accompanying his father on a shooting j
excursion, and he was always the first ;
to see the game; for his father being i
now passed threescore, bis sight had
grown dim. An idle fellow was Alee j
in other respects; for though Mohamcd j
sent him every morning to the village;
school to be instructed byTalcb Moos !
tafa in the Koran, he was never able !
to repeat ten verses together of that!
11013- book : but in running, playing at
fool ball, wrestling, or tiring at a mark.)
no young man in the village could
compete with the six fingered.
Da3 - s and months roiled on, and Alee .
was idle, and would not work with his
father. Tlie grape season came, and)
it was found that tlie vineyards of Ben
deeban had been plundered; but ihe
robber could not be di.-covered : al
though a sharp look-out was kept eon ;
stantly from tlie tall aloe-stock watch
stands both night and da3 r , the thici
eluded all their vigilance.
Olio morning Mohamcd Boofrahee,j
Aloe's father, having gone into his own
vineyard, observed a quantity of tlie;
fruit to bo missing. Mohaiucd, who,!
,as I have already told you, was a!
•sportsman, and accustomed to track!
i his game, searched for tho footsteps of j
! the plunderer; but tlie ground was hard j
land dry—no traces could be found,!
i and he was giving up all search as use
less, when 011 one spot a well known
I footmark caught his C 3 0. 'lloly
Prophet!' exclaimed Mohamcd, as he
i counted the marks of tlie toes, one, j
two, three, four, five, six; ' have I not;
forbidden Alee to enter the vineyard "r j
! Ah ! it is 110 who has robbed the vine !
yard of my neighbors as well as hi>
! father's. This comes of idleness '
Mohamcd returned home sorrowful,!
| Alee was an only son, and he was proud ;
! of him.
'Alec,' said his father, as the}' sal
) alone that night, ' you have been in the
| vineyard.' Aloe did not answer. 'Alee,'
! repeated his father, 'you had 1113- or
i Jers never to enter that piacc. 1 have
now discovered who is the plunderer ol
1 Bendeeban's vines. But justice shall
bo done, and to-morrow I shall give
you over to the sheikh to receive duo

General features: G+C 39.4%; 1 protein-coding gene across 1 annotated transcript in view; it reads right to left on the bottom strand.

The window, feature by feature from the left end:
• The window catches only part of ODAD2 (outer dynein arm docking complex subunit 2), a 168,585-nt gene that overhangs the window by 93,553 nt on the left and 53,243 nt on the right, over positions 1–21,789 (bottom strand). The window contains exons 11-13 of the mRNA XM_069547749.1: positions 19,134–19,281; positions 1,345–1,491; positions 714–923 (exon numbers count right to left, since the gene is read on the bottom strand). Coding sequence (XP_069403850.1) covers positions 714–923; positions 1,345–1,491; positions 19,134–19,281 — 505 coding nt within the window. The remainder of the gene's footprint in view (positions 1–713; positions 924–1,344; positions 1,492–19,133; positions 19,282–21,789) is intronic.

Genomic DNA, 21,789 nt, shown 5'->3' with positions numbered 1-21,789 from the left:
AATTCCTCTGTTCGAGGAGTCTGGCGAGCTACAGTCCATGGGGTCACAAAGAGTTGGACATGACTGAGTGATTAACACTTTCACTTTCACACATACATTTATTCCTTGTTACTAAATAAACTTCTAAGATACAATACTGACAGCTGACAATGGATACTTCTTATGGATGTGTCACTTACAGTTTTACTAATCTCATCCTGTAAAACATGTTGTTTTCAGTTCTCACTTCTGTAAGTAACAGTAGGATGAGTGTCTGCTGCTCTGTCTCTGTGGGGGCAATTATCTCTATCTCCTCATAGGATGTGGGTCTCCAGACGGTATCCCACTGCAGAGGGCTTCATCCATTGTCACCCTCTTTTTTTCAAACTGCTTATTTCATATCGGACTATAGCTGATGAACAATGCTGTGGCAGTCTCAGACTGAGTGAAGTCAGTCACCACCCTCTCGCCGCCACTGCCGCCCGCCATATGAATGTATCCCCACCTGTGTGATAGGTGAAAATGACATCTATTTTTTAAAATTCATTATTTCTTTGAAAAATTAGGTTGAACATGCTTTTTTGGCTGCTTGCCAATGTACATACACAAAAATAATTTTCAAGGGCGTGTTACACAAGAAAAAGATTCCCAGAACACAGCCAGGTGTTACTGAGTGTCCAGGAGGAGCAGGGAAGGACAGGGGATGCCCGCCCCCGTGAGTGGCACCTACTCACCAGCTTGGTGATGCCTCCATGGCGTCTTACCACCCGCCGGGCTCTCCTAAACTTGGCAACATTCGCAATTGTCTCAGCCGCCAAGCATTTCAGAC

punishment. Your idledisposition hut-
Ling been a cause of distress to me
a good bastinado m-y help to cure 3 00.'
Mohamcd parted with Alee that night
!in anger. The rr.orning dawned; Mo
i hamed was doat'ingl3 r fond of his son ;
! lie had changed his mind, and thought
lit better to hush up tlie matter, but he
j resolved to give him some good advice
as to his future conduct, fcio he called
)out loudly for him, but Alee was not
;to be found. That daj- passed and the
inext; and weeks, and months, and
years elapsed, \-et still his son was mis
'Some six 3-ears after, there was a
great feast iu the city of Morocco, and
a countless throng of Arabs and Ber
■ bers flocked into the cit3 r .
'There were snake-charmers from
yhc desert, jugglers from Soos, aud
story-tellers in abundance; but what
most attracted attention was a tall
athletic black lront tlie Bokhary body
guard of the sultan, who had challeng
ed six men to cudgel play, all tiie six
at once; and was now brandishing a
long stall* against that number of an
tagonists, ail armed with the lilce
weapon and all active players. But
the black, by his superior vigor and
wonderful dexterity, evaded all their
onsets, dealing every now and then, as
a momentary occasion offered, a blow
that came like a flash of lightning on
each opponent.
Each n an, when he received a hit
from tlie swarthy athieto, retired from